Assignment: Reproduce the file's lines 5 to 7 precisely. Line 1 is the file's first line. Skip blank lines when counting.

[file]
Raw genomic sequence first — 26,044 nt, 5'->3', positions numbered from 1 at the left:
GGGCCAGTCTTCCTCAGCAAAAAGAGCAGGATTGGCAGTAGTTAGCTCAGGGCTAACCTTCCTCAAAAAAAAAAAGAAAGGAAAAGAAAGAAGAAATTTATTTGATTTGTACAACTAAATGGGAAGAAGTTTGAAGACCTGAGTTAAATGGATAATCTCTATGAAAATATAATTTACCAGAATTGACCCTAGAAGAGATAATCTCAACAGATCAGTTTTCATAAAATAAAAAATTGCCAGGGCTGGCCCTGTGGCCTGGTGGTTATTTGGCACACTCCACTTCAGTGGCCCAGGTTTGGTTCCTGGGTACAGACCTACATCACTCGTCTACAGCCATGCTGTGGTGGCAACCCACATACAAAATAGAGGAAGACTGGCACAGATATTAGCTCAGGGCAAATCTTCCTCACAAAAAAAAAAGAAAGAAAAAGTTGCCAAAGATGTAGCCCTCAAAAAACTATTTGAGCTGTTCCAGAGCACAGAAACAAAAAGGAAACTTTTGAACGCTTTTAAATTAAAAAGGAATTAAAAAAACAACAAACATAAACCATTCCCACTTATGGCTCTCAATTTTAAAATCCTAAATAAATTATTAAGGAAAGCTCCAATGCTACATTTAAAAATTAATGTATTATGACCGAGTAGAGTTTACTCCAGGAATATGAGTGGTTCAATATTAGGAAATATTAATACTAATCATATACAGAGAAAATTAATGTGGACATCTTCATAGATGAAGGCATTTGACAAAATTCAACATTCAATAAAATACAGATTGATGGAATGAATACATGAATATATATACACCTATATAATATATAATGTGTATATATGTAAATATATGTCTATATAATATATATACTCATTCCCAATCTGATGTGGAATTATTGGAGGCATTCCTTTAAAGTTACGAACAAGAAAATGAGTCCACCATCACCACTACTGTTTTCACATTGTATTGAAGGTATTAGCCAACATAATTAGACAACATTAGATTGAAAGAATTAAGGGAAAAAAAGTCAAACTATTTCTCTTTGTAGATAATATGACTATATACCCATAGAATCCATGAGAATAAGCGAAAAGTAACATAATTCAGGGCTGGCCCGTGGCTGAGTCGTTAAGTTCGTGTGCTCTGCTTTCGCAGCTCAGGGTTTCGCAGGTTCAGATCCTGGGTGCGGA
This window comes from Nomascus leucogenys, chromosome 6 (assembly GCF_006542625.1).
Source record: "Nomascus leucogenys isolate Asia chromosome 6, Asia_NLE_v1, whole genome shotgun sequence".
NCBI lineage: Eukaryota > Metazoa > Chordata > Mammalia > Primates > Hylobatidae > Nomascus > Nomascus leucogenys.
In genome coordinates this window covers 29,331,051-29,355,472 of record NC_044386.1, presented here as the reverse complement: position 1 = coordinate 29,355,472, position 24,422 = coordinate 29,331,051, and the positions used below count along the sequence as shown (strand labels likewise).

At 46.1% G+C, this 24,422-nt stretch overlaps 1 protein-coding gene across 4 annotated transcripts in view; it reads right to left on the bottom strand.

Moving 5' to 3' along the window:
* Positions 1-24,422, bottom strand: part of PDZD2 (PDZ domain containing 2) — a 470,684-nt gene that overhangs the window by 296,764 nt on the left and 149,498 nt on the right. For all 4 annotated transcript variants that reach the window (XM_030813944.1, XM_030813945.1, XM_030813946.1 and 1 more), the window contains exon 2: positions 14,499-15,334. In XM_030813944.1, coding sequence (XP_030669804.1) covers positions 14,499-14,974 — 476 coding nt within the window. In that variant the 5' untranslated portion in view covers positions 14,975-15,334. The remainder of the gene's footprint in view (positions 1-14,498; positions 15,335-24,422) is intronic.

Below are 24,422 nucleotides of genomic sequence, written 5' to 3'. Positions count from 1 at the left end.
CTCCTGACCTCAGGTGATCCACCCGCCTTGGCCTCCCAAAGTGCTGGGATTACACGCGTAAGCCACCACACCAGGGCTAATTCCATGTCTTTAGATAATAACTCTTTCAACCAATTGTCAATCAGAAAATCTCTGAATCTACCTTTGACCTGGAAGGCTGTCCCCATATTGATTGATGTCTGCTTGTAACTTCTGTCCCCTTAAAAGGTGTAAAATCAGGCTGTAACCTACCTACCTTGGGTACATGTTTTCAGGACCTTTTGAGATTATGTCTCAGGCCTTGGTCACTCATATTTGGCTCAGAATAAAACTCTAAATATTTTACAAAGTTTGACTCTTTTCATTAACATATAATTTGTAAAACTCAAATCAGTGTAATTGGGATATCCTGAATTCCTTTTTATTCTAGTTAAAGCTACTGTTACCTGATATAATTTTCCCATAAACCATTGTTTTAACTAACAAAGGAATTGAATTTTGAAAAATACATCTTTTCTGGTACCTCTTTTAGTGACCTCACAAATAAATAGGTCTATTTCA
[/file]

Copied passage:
NCBI lineage: Eukaryota > Metazoa > Chordata > Mammalia > Primates > Hylobatidae > Nomascus > Nomascus leucogenys.
In genome coordinates this window covers 29,331,051-29,355,472 of record NC_044386.1, presented here as the reverse complement: position 1 = coordinate 29,355,472, position 24,422 = coordinate 29,331,051, and the positions used below count along the sequence as shown (strand labels likewise).

At 46.1% G+C, this 24,422-nt stretch overlaps 1 protein-coding gene across 4 annotated transcripts in view; it reads right to left on the bottom strand.